Over the last two weeks, four different scams have successfully defrauded students out of significant sums of money. These scams exploited different segments of BU’s population and operated with different methods.
Some scams specifically targeted international students. One defrauded a student of $150,000 by video conferencing them from Chinese embassy phone numbers. Another blackmailed a student out of $25,000 by claiming to be a Chinese government official.
Other scams targeted students desperately seeking jobs. One claimed to require money from students in order to obtain a position as an Amazon secret shopper or Walmart employee.
These scams have been a long-running problem on campus. In November 2018, there were reports of scams defrauding three international students of $124,500 by purporting to be Chinese officials. In February 2019, reports came out of more job scams targeting students, defrauding students through convincing them to buy gift cards.
Of course, students bear some responsibility for being vigilant of these scams. Checking the source of a job offer and never sharing one’s credit card information is imperative.
Boston University, however, should also bear some of the responsibility in the prevalence of these scams.
First, it is important to acknowledge that Boston University students come from many different backgrounds. Many may not have had the same exposure to internet safety norms as others and, thus, would benefit from more active efforts from the BU administration to educate students who are potentially more vulnerable to these kinds of schemes.
Chinese international students have been heavily targeted by these scams. The students scammed out of $150,000 have been met with ridicule and memes.
It is important to acknowledge how these scammers manipulate international students. Some Chinese international students may act out of fear given the Chinese government’s surveillance measures.
A June 2021 report from Human Rights Watch reported that international Chinese students studying in Australian universities feared retaliation from the Chinese government.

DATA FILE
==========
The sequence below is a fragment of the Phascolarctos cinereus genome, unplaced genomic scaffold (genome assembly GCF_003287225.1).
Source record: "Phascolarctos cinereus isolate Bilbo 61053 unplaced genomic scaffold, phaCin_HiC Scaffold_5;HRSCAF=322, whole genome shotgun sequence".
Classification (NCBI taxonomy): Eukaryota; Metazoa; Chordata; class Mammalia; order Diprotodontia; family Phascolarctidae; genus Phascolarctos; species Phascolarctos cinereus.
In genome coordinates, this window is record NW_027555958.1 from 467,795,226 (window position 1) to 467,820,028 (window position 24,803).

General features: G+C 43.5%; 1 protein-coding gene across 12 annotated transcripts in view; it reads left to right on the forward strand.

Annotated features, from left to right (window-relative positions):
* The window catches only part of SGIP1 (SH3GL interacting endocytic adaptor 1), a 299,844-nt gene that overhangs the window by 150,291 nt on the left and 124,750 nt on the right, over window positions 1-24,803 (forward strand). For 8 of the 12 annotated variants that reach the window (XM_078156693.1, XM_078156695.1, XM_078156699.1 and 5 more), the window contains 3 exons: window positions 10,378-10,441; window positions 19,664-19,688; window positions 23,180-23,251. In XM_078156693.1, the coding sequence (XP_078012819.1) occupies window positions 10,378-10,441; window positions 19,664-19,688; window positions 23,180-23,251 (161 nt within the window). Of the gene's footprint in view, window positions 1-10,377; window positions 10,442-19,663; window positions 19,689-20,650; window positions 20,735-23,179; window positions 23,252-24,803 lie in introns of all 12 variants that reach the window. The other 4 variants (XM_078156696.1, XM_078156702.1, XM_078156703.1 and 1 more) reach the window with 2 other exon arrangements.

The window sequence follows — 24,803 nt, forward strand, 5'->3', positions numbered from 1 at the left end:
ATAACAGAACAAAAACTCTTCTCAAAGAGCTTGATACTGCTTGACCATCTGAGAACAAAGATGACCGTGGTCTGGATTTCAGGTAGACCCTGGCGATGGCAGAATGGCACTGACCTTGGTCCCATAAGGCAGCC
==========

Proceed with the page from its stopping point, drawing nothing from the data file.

Scammers claiming to be Chinese government officials — and in some cases, utilizing legitimate Chinese embassy phone numbers — pinpoint a real fear many international students may have.
The International Students & Scholars Office (ISSO) created a website with tips to avoid common scams. However, more effort should be made to inform students of the nature of these scams before they take place, rather than after.
Second, one of the reasons employment scams may have been successful is because the official BU student link portal — that the SEO itself admits that some of the postings may be fraudulent — may look illegitimate to a lot of students.
Last February, BU announced plans to renovate the website over the next three years. Why was no effort made to update it beforehand?
Moreover, BU claims no responsibility for vetting the job listings posted. On the Student Link Job Listing website, the Student Employment Office plainly states at the bottom of the page: “SEO does NOT perform background checks on employers, nor does it endorse or sanction any employer or company.”
On the Center for Career Development website, BU claims to “vet internship and job postings and employers who request permission to recruit BU students and alumni” but urges students to stay vigilant.
But what exactly are the action steps or vetting processes behind this “endeavor?”
Posting a job listing on Student Link is incredibly easy, and only involves posting details about the job and contact information. Providing references or background information to confirm the legitimacy of the job offer isn’t required.
The Center for Career Development’s Senior Associate Director Eleanor Cartelli stated the center “will never contact students about a job or internship opportunity that is not listed in Handshake.” But on the CCD website, the center itself states that jobs on Handshake may be illegitimate.
At the very least, the Center of Career Development and the Student Employment Office should be vetting these careers and job listings rather than resting the full responsibility on students. Or, at the very least, they should make an effort to distinguish legitimate job offers from scams through web design.
These suggestions are not meant to remove any responsibility from students on maintaining internet safety. It is important to be vigilant online and be aware of these scams.
Detective Lieutenant Kelley O’Connell of the Boston University Police Department claimed that the fact that only three of the nine scams attempted was successful is indicative that “our outreach to our community on preventive action on these scams is working.”
But BU can be doing more than outreach. When the administration is not doing enough to vet the jobs placed on their website, it is unfair to claim they’ve done enough.